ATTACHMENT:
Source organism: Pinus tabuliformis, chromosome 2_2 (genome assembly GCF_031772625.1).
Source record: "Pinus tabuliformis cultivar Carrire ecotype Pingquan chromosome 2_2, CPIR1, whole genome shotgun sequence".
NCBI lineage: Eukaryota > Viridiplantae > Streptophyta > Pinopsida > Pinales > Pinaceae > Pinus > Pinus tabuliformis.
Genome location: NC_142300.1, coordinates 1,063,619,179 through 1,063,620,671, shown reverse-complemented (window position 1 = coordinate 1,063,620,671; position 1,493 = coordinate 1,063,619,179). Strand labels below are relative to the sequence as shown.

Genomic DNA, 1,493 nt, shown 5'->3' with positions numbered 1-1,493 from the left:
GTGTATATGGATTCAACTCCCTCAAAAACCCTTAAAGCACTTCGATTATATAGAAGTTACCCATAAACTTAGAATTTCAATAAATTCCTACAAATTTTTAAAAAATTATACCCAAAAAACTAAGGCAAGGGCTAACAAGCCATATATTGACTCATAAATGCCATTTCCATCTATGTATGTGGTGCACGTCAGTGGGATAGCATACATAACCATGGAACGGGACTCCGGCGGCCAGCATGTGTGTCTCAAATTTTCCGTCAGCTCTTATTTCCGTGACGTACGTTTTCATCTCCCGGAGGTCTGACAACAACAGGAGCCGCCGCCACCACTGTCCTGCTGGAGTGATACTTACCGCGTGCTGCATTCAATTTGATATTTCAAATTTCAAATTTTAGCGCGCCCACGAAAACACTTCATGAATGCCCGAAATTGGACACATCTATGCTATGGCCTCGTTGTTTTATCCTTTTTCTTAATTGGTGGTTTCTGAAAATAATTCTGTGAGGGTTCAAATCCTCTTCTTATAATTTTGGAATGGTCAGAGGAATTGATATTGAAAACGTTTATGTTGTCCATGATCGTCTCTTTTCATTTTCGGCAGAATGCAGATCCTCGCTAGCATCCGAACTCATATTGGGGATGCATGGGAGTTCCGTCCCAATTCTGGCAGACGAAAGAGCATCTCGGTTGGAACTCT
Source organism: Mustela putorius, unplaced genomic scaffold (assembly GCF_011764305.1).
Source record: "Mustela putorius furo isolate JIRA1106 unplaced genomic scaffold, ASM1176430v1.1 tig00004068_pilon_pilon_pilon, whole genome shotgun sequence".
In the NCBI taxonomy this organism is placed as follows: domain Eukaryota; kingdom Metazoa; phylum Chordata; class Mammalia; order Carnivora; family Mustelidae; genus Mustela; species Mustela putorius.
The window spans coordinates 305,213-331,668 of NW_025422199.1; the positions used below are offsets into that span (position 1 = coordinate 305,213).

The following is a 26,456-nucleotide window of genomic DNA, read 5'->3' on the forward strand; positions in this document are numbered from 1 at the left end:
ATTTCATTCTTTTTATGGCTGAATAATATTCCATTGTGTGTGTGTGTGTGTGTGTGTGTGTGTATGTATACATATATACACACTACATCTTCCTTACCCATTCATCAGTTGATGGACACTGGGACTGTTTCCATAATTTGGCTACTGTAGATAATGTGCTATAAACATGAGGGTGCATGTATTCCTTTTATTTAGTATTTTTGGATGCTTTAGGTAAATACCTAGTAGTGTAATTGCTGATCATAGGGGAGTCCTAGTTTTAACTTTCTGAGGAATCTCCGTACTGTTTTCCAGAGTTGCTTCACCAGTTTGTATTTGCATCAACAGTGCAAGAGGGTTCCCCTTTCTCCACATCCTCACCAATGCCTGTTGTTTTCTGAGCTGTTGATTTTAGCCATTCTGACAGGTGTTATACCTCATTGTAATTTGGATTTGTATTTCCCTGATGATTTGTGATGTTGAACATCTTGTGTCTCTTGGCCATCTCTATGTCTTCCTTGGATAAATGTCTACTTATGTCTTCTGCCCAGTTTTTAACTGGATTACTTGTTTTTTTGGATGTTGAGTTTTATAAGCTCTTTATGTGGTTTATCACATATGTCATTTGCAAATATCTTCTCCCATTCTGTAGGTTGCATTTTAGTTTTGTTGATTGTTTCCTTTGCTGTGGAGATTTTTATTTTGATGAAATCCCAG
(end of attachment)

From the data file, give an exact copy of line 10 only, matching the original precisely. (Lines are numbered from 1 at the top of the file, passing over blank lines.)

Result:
The window spans coordinates 305,213-331,668 of NW_025422199.1; the positions used below are offsets into that span (position 1 = coordinate 305,213).